Stocks edge higher as shoppers step up spending
NEW YORK (AP) – Better holiday sales and rising commodities prices pushed stocks to their sixth straight gain and new highs for 2009.
Major indexes edged higher in light trading Monday after sales figures showed shoppers spent more freely this holiday season, a sign that consumers are feeling better about the economy.
Figures from MasterCard Advisors’ SpendingPulse, which track all forms of payment, show retail sales rose 3.6 percent from Nov. 1 through Dec. 24, after dropping during that time last year. Adjusting for an extra shopping day between Thanksgiving and Christmas, the number was closer to a 1 percent gain.
Consumer spending is one of the biggest drivers of economic growth and is important for a sustained recovery.
Meanwhile, commodities prices rose as the dollar fell, giving a boost to energy and materials stocks.
Airline stocks fell, helping to keep the market’s gains in check, after two security incidents on Northwest flights over the weekend. The Dow Jones transportation average fell 0.6 percent.
With fewer traders in the market due to the holidays, and without any bad news, analysts say stocks are likely to drift higher during the final days of 2009.
“What’s going to stop this is a question on a lot of people’s minds,” said Lawrence Creatura, portfolio manager at Federated Clover Investment Advisors. “And the answer so far is nothing.”
Markets were closed for Christmas and will be closed again Friday for New Year’s Day.
The Dow Jones industrial average rose 26.98, or 0.3 percent, to 10,547.08, its highest close since Oct. 1, 2008. The Dow transportation average fell 24.37, or 0.6 percent, to 4,163.49.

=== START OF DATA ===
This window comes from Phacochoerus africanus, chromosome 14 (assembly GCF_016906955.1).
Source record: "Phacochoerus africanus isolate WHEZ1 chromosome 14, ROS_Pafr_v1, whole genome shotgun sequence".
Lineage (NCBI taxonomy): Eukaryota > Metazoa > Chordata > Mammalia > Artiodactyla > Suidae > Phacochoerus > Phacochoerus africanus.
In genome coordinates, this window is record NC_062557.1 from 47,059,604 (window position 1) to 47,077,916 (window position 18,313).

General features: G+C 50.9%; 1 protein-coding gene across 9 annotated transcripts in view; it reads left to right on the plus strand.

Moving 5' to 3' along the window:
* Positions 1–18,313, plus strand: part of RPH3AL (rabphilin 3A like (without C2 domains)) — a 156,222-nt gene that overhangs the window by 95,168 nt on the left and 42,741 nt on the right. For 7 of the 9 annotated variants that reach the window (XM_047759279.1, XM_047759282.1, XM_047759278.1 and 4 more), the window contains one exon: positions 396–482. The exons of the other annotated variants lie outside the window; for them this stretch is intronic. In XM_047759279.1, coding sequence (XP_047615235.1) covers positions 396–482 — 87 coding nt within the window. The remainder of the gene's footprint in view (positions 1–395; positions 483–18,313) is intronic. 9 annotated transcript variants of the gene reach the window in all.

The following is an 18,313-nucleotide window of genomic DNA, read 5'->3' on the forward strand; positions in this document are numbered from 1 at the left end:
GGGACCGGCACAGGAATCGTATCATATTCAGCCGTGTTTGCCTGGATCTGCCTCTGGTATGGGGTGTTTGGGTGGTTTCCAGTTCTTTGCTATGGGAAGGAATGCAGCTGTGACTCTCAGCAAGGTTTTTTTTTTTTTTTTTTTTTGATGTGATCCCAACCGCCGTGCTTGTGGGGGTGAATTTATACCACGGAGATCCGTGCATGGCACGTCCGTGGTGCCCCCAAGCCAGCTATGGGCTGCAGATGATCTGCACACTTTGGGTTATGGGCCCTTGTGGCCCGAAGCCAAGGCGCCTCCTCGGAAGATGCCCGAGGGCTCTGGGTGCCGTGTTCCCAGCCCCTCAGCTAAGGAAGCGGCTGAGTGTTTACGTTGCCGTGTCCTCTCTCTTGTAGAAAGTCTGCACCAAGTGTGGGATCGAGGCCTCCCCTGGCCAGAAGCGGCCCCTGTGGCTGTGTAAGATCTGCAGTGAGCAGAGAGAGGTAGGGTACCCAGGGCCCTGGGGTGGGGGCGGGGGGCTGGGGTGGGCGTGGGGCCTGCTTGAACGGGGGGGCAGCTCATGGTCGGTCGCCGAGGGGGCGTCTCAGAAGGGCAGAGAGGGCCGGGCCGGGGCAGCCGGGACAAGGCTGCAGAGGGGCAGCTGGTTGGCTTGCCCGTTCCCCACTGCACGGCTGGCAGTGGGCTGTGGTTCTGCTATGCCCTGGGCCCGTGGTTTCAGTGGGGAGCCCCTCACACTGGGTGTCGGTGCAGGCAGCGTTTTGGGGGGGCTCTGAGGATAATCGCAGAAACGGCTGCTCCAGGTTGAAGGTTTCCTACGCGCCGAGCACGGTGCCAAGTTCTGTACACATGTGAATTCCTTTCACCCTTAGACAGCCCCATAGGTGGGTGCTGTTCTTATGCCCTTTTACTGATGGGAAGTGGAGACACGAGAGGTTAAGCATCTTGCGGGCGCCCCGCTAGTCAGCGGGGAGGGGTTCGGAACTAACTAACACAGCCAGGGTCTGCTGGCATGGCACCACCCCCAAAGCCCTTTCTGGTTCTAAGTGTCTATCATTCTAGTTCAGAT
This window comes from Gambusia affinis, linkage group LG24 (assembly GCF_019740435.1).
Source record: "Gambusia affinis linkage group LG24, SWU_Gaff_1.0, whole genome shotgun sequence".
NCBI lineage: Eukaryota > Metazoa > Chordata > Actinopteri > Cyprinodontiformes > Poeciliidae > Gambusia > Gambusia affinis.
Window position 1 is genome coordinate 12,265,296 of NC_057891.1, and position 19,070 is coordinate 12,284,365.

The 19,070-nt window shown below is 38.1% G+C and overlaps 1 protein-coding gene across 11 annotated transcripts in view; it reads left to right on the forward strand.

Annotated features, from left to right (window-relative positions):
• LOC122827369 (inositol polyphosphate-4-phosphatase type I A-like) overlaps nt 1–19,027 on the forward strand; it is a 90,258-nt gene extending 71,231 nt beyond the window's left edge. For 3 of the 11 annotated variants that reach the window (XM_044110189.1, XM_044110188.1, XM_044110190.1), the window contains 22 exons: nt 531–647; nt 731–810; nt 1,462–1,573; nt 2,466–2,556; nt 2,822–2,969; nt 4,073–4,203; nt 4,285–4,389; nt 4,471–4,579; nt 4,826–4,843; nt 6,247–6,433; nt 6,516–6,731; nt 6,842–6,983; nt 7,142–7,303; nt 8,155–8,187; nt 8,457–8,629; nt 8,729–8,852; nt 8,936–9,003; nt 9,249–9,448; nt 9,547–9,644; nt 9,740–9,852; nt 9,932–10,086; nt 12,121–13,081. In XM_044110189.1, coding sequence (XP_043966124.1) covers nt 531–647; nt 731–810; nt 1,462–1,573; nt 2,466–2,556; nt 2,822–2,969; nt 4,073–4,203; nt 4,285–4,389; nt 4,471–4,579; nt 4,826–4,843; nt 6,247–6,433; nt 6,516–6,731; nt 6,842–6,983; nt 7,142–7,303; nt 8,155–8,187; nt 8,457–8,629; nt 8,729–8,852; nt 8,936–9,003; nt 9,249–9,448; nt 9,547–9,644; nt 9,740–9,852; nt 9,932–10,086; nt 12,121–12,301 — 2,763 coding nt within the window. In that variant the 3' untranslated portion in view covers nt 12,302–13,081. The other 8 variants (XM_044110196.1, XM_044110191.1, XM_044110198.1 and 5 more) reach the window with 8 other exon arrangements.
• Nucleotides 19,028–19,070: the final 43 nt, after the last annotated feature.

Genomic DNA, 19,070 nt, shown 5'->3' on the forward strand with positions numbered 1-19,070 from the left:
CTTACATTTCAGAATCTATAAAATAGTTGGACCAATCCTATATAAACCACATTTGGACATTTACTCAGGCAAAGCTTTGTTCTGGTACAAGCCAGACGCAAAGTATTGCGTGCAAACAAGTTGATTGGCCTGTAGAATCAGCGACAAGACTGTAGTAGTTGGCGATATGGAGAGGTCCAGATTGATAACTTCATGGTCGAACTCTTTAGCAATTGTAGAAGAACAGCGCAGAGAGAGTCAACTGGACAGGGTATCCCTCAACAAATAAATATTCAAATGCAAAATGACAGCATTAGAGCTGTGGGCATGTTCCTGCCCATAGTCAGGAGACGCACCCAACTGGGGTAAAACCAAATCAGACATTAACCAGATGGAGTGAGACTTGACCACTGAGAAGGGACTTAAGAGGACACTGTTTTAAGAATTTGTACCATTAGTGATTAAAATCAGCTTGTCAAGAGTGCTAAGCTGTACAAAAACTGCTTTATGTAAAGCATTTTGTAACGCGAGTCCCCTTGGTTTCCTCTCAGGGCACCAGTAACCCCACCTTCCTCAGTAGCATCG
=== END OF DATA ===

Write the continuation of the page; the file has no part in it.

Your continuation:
The Standard & Poor’s 500 index rose 1.30, or 0.1 percent, to 1,127.78, and the Nasdaq composite index advanced 5.39, or 0.2 percent, to 2,291.08.
Bond prices came off their lows after an auction of $44 billion of two-year notes saw sufficient demand. Bond prices have been falling in recent weeks, pushing yields higher as stocks continue to advance amid improving economic data.
In total, the Treasury Department is issuing $118 billion of debt this week. Investors have worried this year that demand for government debt would wane amid the massive amounts of supply. But so far, most auctions have gone smoothly.
The yield on the previously auctioned 10-year Treasury note, which moves opposite its price, rose to 3.85 percent from 3.80 percent Thursday.
Stocks added to moderate gains from last week, when the market rose following upbeat reports on unemployment and durable goods orders. This week, readings on home prices and consumer confidence are among the few economic reports expected.
Stocks have managed to grind higher throughout December, but the gains have been more subdued than in recent months as investors have held back on making big moves going into the end of the year. The S&P 500 index is up 66.7 percent since hitting a 12-year low in March.
Commodities prices rose as the dollar fell. Commodities are priced in U.S. dollars, so when the greenback is weak they become more attractive to foreign buyers.
The ICE Futures U.S. dollar index, which measures the dollar against other major currencies, slipped 0.1 percent.
Crude oil gained 72 cents to settle at $78.77 a barrel on the New York Mercantile Exchange. Gold also rose.
Shares of Delta Air Lines Inc., which owns Northwest, fell 48 cents, or 4.1 percent, to $11.29. A failed attack on a Northwest flight on Christmas Day and another incident on the same route to Detroit from Amsterdam on Sunday raised security concerns.
Advancing stocks narrowly outpaced those that fell on the New York Stock Exchange where consolidated volume came to a light 2.8 billion shares.
In other trading, the Russell 2000 index of smaller companies fell 0.32, or 0.1 percent, to 633.75.
Overseas, Japan’s Nikkei stock average rose 1.3 percent to its highest close since late August, boosted by an increase in factory production. Germany’s DAX index rose 0.8 percent, while France’s CAC-40 rose 0.9 percent. Markets in Britain were closed for a holiday.